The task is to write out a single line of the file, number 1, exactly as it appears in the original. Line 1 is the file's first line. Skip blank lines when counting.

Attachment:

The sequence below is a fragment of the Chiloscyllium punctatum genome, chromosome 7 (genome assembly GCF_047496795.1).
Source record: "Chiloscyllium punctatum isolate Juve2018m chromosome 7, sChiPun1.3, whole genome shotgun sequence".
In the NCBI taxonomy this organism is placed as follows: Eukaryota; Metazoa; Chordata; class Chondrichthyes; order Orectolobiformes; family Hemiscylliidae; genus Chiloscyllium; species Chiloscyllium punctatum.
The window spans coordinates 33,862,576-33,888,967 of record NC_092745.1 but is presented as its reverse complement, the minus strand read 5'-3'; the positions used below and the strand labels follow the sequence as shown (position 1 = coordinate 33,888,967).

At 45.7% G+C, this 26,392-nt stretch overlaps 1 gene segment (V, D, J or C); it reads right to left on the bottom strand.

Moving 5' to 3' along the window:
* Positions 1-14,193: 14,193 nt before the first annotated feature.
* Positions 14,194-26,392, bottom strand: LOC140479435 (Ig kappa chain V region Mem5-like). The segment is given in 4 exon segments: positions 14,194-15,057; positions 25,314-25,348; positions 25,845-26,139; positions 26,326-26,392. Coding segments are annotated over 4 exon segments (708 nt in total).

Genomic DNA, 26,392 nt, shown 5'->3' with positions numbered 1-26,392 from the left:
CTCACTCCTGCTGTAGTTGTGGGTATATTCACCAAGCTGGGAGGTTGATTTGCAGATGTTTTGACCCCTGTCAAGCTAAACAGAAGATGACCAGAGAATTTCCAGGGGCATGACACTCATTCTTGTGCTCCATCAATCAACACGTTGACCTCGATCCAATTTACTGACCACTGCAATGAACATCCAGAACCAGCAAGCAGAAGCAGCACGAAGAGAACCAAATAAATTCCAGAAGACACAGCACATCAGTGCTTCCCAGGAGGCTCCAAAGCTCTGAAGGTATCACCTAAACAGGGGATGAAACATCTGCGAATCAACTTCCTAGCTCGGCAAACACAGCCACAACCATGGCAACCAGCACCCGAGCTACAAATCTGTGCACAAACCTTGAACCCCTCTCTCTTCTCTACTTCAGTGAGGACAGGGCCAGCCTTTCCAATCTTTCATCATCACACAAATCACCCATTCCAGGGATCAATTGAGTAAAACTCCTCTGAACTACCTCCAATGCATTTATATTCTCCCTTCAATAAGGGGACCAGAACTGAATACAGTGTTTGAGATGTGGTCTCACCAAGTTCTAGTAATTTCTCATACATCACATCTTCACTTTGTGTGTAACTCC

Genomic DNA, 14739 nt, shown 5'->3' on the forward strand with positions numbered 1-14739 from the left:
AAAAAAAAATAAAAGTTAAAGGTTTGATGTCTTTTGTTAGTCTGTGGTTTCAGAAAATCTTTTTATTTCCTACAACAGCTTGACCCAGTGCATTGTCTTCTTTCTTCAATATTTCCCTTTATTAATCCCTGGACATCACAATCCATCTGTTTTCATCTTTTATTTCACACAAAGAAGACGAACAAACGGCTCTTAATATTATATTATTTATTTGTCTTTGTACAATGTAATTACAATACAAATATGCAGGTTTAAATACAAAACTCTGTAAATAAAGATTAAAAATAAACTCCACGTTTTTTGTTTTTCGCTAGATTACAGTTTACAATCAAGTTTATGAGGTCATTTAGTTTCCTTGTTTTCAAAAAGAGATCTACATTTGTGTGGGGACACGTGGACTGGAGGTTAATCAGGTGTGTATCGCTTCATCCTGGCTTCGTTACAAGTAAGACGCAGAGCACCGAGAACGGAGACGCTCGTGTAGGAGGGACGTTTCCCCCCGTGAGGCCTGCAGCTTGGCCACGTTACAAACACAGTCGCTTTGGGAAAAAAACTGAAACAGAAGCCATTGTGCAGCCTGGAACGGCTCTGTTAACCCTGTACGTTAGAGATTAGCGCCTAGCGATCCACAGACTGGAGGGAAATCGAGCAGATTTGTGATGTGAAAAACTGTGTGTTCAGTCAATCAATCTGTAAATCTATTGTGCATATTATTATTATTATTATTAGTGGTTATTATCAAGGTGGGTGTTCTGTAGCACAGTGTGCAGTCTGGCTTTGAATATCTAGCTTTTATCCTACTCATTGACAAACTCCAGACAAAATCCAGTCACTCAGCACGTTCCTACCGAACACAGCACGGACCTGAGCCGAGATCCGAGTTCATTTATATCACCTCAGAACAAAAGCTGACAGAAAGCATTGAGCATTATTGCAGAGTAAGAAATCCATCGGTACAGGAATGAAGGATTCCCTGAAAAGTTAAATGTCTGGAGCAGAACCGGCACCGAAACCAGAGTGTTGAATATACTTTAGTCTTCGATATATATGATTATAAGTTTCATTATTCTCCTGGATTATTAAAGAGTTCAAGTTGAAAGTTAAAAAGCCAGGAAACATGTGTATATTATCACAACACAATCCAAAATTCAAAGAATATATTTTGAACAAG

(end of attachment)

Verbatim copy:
The sequence below is a fragment of the Chiloscyllium punctatum genome, chromosome 7 (genome assembly GCF_047496795.1).